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A crowd moves along Dodge Street on a march to Memorial Park for a solidarity rally on Sunday in Omaha.

Omahans set the right tone over the weekend for the journey that lies ahead as our city works toward racial progress. At public gatherings, the atmosphere was constructive, cooperative, determined. But this is only a starting point, another wake-up call in our long history of wake-up calls.

To have lasting meaning and bring about genuine progress, this beginning must lead to new thinking, new cooperation and new action.

The gatherings set a positive tone for the work that lies ahead for Omaha. On Sunday, the march from 72nd and Dodge Streets to Memorial Park featured a large, diverse crowd in terms of ages and races. At the rally, leaders and residents spoke of the need for people’s awareness to be awakened and for key community issues to be addressed.

“We just need this to continue,” James Scurlock II told the Memorial Park rally, attended by more than 2,000 people. Scurlock’s son, James, was killed May 30 in downtown Omaha during protests against the killing of George Floyd. “This is going to be a long journey, it’s a hurtful one for all of us.”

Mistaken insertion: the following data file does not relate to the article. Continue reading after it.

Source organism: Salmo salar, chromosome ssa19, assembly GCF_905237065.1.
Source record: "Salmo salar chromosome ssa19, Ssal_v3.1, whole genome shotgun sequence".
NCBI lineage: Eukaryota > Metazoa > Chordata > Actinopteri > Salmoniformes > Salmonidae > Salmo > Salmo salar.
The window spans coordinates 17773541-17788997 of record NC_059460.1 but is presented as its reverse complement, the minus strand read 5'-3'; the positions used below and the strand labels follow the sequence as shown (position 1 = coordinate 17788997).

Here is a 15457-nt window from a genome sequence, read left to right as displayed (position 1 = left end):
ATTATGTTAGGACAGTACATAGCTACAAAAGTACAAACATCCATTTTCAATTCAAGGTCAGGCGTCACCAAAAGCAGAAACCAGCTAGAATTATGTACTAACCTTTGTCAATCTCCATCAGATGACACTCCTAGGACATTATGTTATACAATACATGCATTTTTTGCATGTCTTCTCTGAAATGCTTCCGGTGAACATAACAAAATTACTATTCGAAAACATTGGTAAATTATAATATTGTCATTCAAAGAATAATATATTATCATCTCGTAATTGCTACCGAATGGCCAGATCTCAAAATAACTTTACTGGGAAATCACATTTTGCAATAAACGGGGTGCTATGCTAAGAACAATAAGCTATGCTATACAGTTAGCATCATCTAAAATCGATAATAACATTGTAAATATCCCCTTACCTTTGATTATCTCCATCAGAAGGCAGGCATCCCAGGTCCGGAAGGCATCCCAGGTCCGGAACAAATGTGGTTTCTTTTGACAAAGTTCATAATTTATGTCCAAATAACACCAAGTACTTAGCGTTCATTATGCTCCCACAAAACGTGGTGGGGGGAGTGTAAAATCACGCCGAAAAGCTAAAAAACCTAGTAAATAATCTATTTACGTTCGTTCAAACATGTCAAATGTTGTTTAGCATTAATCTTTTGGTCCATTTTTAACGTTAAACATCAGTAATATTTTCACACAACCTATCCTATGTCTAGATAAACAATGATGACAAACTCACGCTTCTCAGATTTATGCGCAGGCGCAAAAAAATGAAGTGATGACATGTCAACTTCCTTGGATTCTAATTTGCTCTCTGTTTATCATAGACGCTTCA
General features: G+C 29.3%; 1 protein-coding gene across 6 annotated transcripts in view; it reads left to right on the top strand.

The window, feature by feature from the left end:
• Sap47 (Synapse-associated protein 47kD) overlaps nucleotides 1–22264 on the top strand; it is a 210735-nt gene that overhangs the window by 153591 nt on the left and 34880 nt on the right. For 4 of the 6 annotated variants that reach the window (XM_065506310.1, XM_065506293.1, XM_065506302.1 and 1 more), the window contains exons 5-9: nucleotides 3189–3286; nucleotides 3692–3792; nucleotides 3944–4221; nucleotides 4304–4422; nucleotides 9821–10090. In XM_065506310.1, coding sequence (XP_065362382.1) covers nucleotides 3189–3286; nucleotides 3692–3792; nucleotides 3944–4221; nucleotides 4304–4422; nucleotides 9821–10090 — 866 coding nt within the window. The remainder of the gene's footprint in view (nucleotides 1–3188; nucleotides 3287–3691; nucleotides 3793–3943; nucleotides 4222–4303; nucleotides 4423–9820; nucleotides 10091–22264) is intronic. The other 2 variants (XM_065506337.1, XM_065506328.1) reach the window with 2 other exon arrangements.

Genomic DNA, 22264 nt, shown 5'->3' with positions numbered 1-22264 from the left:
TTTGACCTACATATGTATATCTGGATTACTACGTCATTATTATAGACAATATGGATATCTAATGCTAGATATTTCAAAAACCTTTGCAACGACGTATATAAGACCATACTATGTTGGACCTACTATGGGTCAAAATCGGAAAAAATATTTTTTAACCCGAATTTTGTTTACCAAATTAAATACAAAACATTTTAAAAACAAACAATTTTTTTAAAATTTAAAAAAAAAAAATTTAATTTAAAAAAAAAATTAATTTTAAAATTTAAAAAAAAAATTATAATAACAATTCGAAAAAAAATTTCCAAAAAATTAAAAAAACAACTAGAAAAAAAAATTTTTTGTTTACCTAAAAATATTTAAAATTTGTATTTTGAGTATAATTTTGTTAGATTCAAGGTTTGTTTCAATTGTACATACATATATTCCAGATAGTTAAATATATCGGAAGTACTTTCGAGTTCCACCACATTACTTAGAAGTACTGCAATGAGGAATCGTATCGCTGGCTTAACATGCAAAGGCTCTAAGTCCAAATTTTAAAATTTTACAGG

“ ‘No more’ to two Omahas,” State Sen Justin Wayne, one of two African American members in the Legislature, told the rally. “It is time to come together as one Omaha with one voice. We can’t just come together in times of tragedy. We have to come together and stay together to make sure we are implementing changes for the long term.”

Former Husker football star Damon Benning, who is black, brought his family to the rally. As he observed to a World-Herald reporter, Omaha is in for some “real hard discussions” in working toward solutions to the city’s racial challenges. “If we can find some commonality that is people-driven, people-led,” he said, “we’ve got a chance to have some real change.”

The work ahead for our city will be challenging, and Omahans must understand that these racial issues involve great frustration and pain for many minority residents, as multiple testifiers made clear Monday in impassioned statements during a hearing held by the Legislature’s Judiciary Committee.

Omaha is only at the beginning of a long journey. Let’s use this vital opportunity to promote dialogue and achieve real progress.

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